British Rule in BurmaMyanmar (Burma)
The British rule in Burma spanned from 1824 to 1948 and was marked by a series of wars and resistance from various ethnic and political groups in Burma. The colonization began with the First Anglo-Burmese War (1824–1826), leading to the annexation of Tenasserim and Arakan. The Second Anglo-Burmese War (1852) resulted in the British taking control of Lower Burma, and finally, the Third Anglo-Burmese War (1885) led to the annexation of Upper Burma and the deposition of the Burmese monarchy.
Britain made Burma a province of India in 1886 with the capital at Rangoon. Traditional Burmese society was drastically altered by the demise of the monarchy and the separation of religion and state. Though war officially ended after only a couple of weeks, resistance continued in northern Burma until 1890, with the British finally resorting to a systematic destruction of villages and appointment of new officials to finally halt all guerrilla activity. The economic nature of society also changed dramatically. After the opening of the Suez Canal, the demand for Burmese rice grew and vast tracts of land were opened up for cultivation. However, to prepare the new land for cultivation, farmers were forced to borrow money from Indian moneylenders called chettiars at high interest rates and were often foreclosed on and evicted losing land and livestock. Most of the jobs also went to indentured Indian labourers, and whole villages became outlawed as they resorted to 'dacoity' (armed robbery). While the Burmese economy grew, most of the power and wealth remained in the hands of several British firms, Anglo-Burmese people, and migrants from India. The civil service was largely staffed by the Anglo-Burmese community and Indians, and Bamars were largely excluded almost entirely from military service.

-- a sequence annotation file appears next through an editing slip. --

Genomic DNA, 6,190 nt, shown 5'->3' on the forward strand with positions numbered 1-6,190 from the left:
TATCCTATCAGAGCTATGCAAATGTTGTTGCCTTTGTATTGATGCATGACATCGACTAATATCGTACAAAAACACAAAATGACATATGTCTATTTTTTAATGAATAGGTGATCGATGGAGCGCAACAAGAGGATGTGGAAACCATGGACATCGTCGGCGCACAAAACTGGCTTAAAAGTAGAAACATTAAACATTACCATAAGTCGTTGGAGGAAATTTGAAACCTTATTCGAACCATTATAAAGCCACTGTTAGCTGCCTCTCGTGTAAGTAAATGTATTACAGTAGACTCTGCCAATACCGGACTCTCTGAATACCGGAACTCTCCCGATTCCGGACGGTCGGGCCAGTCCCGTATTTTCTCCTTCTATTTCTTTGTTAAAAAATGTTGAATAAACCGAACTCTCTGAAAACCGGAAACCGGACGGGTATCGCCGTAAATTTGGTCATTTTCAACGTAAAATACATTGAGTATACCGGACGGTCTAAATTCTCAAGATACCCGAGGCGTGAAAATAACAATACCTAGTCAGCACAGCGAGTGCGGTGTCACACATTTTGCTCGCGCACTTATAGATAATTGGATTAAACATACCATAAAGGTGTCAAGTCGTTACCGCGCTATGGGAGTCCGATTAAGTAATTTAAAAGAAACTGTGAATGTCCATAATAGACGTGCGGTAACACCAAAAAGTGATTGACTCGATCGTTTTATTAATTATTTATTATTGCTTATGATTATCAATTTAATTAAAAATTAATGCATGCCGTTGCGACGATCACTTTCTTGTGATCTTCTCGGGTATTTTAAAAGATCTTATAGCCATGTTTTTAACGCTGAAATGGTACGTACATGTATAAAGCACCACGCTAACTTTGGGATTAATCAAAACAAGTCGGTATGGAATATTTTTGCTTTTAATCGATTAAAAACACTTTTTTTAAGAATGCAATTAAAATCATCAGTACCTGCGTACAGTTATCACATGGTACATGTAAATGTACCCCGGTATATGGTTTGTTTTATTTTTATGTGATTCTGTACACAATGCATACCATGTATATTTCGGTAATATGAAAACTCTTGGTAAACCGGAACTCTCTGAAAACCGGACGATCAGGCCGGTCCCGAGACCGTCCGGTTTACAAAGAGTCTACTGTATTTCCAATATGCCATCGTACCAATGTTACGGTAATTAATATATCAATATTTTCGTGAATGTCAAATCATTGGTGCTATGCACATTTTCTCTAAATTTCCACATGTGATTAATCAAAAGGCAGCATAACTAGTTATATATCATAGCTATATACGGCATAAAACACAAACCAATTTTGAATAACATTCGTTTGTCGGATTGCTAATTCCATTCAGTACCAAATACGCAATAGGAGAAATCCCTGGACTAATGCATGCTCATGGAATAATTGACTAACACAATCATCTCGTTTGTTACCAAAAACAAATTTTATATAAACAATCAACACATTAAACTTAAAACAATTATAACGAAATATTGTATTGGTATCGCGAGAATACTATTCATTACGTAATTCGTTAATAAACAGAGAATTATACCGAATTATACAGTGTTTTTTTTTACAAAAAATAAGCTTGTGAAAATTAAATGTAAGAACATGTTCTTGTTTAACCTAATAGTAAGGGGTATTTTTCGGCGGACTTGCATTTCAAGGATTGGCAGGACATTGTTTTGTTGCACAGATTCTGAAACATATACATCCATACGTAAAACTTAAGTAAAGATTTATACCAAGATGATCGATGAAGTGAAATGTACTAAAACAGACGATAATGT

British rule had profound social, economic, and political impacts on Burma. Economically, Burma became a resource-rich colony, with British investment focused on extraction of natural resources such as rice, teak, and rubies. Railroads, telegraph systems, and ports were developed, but largely to facilitate resource extraction rather than for the benefit of the local population. Socio-culturally, the British implemented the "divide and rule" strategy, favoring certain ethnic minorities over the majority Bamar people, which exacerbated ethnic tensions that persist to this day. Education and legal systems were overhauled, but these often disproportionately benefited the British and those who collaborated with them.